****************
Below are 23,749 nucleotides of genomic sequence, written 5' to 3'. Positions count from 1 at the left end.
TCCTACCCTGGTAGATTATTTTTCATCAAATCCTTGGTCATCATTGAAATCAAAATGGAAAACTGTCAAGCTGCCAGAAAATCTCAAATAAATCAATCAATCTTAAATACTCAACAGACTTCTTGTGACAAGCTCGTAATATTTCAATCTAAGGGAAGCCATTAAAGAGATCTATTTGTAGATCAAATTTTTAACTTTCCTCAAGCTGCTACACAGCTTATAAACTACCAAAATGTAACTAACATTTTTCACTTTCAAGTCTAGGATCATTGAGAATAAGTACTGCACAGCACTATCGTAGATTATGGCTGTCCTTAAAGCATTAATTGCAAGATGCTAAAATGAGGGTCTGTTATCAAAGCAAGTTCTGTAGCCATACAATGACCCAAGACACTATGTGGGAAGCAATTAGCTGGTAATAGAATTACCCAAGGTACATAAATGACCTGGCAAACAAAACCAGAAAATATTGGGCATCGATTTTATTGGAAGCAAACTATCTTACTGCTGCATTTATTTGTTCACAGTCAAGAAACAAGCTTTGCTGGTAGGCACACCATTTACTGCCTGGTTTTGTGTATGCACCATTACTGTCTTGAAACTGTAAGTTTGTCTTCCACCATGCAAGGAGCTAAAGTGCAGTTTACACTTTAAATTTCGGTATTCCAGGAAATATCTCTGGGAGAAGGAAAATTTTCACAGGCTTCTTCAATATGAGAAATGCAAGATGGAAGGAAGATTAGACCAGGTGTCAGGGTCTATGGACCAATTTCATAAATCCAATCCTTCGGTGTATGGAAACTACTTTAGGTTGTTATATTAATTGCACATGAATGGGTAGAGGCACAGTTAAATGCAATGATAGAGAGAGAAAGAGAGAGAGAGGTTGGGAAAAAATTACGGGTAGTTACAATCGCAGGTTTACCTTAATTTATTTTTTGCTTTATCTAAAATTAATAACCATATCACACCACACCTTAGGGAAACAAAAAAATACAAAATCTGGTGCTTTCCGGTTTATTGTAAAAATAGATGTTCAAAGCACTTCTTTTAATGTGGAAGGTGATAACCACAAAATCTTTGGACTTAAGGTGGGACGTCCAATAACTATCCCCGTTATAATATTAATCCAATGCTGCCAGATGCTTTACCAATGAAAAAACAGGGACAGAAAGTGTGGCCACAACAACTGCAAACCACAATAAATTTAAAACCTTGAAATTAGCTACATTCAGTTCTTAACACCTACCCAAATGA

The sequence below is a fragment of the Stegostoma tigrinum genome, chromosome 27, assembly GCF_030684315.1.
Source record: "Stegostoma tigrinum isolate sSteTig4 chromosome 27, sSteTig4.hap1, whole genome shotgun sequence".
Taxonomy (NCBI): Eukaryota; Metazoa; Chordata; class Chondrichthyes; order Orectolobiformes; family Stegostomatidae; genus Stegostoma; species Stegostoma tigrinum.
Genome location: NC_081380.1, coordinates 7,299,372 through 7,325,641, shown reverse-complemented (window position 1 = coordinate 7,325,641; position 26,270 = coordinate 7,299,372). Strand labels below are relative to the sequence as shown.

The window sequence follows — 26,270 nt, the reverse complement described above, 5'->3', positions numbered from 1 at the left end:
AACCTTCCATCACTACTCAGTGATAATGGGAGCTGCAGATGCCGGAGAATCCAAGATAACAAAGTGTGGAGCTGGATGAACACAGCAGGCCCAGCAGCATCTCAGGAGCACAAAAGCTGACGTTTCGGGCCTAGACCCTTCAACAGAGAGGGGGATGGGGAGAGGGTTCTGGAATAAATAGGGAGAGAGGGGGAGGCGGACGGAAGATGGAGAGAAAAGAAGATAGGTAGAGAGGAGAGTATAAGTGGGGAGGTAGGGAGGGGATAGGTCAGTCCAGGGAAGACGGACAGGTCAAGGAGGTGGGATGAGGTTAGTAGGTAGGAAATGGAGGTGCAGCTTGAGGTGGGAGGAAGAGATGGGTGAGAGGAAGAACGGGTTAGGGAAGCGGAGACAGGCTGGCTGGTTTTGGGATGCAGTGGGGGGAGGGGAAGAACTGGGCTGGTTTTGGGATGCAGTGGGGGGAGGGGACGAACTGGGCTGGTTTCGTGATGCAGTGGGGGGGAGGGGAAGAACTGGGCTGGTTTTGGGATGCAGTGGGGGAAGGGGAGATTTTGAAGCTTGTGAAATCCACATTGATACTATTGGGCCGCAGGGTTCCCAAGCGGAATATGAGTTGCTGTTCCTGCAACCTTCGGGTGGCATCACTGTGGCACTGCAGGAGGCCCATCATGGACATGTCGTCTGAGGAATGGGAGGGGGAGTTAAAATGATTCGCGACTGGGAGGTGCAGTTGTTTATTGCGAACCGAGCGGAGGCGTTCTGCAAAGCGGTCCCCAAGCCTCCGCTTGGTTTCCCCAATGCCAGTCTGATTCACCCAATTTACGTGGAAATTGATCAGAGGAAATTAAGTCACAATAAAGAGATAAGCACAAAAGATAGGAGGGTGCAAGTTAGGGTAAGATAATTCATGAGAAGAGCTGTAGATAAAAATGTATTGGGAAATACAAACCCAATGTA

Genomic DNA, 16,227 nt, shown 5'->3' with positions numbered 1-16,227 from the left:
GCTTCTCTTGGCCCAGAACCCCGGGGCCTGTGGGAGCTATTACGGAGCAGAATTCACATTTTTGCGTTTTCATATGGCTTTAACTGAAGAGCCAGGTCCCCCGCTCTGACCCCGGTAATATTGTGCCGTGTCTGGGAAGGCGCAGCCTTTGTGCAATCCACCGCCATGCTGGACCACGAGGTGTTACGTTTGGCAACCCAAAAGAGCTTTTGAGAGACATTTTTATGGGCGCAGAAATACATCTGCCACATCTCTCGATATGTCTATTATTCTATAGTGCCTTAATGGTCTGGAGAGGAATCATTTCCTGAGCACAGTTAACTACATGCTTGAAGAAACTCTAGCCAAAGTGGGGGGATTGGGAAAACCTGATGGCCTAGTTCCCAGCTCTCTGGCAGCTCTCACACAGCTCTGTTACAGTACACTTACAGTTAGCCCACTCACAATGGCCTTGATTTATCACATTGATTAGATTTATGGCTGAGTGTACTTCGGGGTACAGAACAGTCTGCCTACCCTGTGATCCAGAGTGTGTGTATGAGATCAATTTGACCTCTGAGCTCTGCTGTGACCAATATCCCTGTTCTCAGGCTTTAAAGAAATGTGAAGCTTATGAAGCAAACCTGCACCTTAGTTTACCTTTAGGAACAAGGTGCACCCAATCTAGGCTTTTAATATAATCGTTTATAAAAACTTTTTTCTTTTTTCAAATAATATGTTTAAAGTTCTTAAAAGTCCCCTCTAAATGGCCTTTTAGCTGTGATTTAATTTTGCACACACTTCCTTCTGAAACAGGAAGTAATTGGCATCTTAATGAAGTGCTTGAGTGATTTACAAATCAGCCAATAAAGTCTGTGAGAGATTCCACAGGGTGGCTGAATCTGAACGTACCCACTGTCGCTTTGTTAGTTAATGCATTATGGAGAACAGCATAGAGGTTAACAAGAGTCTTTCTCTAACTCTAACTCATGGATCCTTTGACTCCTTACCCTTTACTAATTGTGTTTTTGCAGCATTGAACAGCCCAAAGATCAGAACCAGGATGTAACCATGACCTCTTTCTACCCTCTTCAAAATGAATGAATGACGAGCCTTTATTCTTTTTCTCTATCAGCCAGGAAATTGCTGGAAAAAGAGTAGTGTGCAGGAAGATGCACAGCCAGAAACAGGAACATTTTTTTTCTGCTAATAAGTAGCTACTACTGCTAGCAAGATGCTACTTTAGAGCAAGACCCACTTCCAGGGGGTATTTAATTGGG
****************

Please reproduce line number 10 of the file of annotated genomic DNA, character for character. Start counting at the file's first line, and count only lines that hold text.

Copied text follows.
GCTTCTCTTGGCCCAGAACCCCGGGGCCTGTGGGAGCTATTACGGAGCAGAATTCACATTTTTGCGTTTTCATATGGCTTTAACTGAAGAGCCAGGTCCCCCGCTCTGACCCCGGTAATATTGTGCCGTGTCTGGGAAGGCGCAGCCTTTGTGCAATCCACCGCCATGCTGGACCACGAGGTGTTACGTTTGGCAACCCAAAAGAGCTTTTGAGAGACATTTTTATGGGCGCAGAAATACATCTGCCACATCTCTCGATATGTCTATTATTCTATAGTGCCTTAATGGTCTGGAGAGGAATCATTTCCTGAGCACAGTTAACTACATGCTTGAAGAAACTCTAGCCAAAGTGGGGGGATTGGGAAAACCTGATGGCCTAGTTCCCAGCTCTCTGGCAGCTCTCACACAGCTCTGTTACAGTACACTTACAGTTAGCCCACTCACAATGGCCTTGATTTATCACATTGATTAGATTTATGGCTGAGTGTACTTCGGGGTACAGAACAGTCTGCCTACCCTGTGATCCAGAGTGTGTGTATGAGATCAATTTGACCTCTGAGCTCTGCTGTGACCAATATCCCTGTTCTCAGGCTTTAAAGAAATGTGAAGCTTATGAAGCAAACCTGCACCTTAGTTTACCTTTAGGAACAAGGTGCACCCAATCTAGGCTTTTAATATAATCGTTTATAAAAACTTTTTTCTTTTTTCAAATAATATGTTTAAAGTTCTTAAAAGTCCCCTCTAAATGGCCTTTTAGCTGTGATTTAATTTTGCACACACTTCCTTCTGAAACAGGAAGTAATTGGCATCTTAATGAAGTGCTTGAGTGATTTACAAATCAGCCAATAAAGTCTGTGAGAGATTCCACAGGGTGGCTGAATCTGAACGTACCCACTGTCGCTTTGTTAGTTAATGCATTATGGAGAACAGCATAGAGGTTAACAAGAGTCTTTCTCTAACTCTAACTCATGGATCCTTTGACTCCTTACCCTTTACTAATTGTGTTTTTGCAGCATTGAACAGCCCAAAGATCAGAACCAGGATGTAACCATGACCTCTTTCTACCCTCTTCAAAATGAATGAATGACGAGCCTTTATTCTTTTTCTCTATCAGCCAGGAAATTGCTGGAAAAAGAGTAGTGTGCAGGAAGATGCACAGCCAGAAACAGGAACATTTTTTTTCTGCTAATAAGTAGCTACTACTGCTAGCAAGATGCTACTTTAGAGCAAGACCCACTTCCAGGGGGTATTTAATTGGG